“Unknowingly, I was body shaming myself. This led me to develop an eating disorder.”
“Needless to say I dropped the weight in an unhealthy manner and even though I was categorically skinny I was still not happy.
“I did not look like the women on social media.
“My situation got worse and I had to seek professional help in order to realise that everybody is beautiful including my own.
“I no longer obsess over my body size. For me, it is important to maintain body health and I would strongly urge others to do the same.”
For men of South Asian descent, there can be a number of things which can impact their confidence when it comes to their bodies.
For example, it is fairly common that some Asian men can have back hair and be quite hairy. The other battle is obviously with weight and being fat.
The surge of products for men to conform to be more body beautiful is also a sign of how marketing by major brands targets men for such ‘imperfections’.
From creams for hair removal to fat burner pills, it’s all there for those that need them.
Sameer, a 32-year-old gave us an insight into his experience of a relationship related to his body:
“I got married young and it was arranged. I never thought about how my body would impact a person’s outlook on me as a person but it did.
“My ex constantly jibed me about having a hairy back and that I was on the ‘tubby’ side. Although she would dress it up as a laugh and joke. It was clear she meant it.
“Maybe she was comparing me to someone else but this kind of emotional abuse can definitely have a lingering effect even on a man.
“I am glad that such a toxic person is no longer around in my life. And today I am adored for who I am not if I have a hairy back or even a cuddly tummy.”
It appears social media influences women more than men. According to Emotion Matters, studies reveal that “88% of women compare themselves to images they observe on social media.”
Out of this 88%, more than half emphasise the comparison is disapproving.
While “65% of men compare themselves to images on social media with 37% indicating that the comparison is unfavourable.”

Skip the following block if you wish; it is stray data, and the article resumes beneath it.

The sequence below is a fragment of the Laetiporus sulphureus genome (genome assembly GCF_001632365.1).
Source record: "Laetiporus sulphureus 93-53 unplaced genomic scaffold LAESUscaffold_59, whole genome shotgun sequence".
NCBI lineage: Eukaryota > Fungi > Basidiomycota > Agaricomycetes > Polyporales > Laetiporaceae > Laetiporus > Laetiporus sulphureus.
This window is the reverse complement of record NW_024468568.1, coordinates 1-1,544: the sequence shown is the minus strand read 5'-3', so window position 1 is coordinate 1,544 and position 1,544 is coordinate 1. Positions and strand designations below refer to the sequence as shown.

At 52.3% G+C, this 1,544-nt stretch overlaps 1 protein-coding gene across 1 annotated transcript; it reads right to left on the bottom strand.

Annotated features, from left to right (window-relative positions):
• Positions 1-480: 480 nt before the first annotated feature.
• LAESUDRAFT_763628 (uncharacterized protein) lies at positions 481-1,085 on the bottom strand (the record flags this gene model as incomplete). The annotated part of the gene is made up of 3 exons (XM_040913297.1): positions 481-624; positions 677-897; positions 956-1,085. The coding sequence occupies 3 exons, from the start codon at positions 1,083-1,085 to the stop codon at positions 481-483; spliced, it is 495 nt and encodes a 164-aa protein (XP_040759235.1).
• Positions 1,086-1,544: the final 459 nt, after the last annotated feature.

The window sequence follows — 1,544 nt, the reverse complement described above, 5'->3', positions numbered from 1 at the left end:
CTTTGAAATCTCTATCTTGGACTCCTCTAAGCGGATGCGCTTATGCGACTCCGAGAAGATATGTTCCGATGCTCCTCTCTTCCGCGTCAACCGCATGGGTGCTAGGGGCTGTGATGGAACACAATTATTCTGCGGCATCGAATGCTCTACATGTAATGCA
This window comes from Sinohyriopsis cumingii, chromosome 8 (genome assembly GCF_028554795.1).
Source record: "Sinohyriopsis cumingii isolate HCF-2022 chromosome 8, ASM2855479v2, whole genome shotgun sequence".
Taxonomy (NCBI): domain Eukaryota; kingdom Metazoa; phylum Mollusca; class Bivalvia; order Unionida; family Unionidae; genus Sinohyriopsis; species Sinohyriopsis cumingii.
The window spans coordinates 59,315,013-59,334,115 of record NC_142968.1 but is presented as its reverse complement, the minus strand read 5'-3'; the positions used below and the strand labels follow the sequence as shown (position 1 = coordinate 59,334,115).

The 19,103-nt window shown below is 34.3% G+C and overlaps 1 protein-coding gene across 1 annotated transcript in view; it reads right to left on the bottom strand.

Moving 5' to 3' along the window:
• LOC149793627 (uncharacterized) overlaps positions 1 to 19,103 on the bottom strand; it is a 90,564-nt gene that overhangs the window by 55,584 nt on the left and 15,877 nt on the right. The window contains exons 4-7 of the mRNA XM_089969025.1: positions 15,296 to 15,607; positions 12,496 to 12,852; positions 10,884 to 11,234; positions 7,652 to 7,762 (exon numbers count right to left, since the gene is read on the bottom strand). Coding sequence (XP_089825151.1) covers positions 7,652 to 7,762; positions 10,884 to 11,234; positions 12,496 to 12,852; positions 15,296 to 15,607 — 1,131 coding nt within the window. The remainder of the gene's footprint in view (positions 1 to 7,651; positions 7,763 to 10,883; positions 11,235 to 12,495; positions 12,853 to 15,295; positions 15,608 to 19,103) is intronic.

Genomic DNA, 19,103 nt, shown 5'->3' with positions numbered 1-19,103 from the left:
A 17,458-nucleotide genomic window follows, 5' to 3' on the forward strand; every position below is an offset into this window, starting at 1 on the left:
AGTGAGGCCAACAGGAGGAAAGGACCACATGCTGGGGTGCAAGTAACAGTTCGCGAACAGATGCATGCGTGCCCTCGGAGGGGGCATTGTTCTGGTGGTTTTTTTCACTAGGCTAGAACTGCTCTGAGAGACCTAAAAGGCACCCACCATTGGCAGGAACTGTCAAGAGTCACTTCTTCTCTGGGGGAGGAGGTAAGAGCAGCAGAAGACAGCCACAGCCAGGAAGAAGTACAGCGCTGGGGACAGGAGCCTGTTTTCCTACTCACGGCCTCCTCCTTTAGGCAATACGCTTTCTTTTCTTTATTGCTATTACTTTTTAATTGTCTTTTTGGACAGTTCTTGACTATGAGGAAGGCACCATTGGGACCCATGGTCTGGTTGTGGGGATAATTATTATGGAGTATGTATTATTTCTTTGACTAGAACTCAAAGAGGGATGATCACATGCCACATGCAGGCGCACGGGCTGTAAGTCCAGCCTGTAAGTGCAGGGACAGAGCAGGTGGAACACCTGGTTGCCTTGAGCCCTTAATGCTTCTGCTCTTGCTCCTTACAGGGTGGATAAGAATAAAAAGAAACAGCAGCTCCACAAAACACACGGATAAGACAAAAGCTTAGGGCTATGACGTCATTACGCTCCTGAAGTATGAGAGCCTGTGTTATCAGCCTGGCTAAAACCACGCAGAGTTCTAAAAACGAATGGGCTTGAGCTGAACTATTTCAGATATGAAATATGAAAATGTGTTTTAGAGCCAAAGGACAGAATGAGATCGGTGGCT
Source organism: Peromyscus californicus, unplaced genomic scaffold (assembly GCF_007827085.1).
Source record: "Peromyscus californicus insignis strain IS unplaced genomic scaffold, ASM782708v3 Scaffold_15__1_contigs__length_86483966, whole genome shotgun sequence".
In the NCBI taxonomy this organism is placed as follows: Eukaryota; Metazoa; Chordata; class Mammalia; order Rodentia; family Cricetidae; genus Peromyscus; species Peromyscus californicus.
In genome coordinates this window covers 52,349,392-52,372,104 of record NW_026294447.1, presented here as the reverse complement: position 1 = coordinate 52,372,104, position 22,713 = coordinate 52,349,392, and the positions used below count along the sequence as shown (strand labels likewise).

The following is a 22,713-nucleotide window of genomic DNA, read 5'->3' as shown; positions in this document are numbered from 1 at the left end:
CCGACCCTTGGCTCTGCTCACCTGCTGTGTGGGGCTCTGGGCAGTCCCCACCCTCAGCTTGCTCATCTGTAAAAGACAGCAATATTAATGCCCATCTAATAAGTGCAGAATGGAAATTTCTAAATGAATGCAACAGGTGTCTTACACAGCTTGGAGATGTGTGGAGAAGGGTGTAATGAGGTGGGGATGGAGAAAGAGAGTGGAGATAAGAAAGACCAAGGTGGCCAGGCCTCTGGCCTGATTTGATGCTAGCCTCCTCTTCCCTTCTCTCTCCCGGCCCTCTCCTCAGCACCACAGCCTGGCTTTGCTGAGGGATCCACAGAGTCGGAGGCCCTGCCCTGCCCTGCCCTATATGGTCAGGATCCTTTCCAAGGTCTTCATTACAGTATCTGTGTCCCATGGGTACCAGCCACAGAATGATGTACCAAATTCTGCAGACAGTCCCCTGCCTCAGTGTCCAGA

The South Asian community is renowned for its elaborate weddings. South Asian parents embed the significance of marriage in their child’s mind.
Although time has progressed, it can be argued that not much has changed in the mindsets of South Asians concerning marriage.
Despite achieving a successful career, parents are truly happy when their child ties the knot.
This is the ultimate goal for parents which is either accepted or enforced on their children.
With this comes the stress of looking acceptable and once again this can gravely impact your self-esteem.
Having the ‘right’ body size is certainly desirable and this is not sugarcoated by parents and a potential partner.
For women, potential in-laws and partner looking for a daughter-in-law/wife who is slim. Being overweight leads to the prospective bride being trolled mercilessly.
DESIblitz exclusively spoke to 44-year-old Pav. She says:
“I got married over 20 years ago. I have always been a size 8 since I can remember.
“When my rishta was finalised I was praised by my extended in-laws for being skinny and petite.
“At the time it made me feel good about myself. However, looking back at it now it’s made me think that I would have been treated differently if I was larger in size, not that it would have mattered to me personally.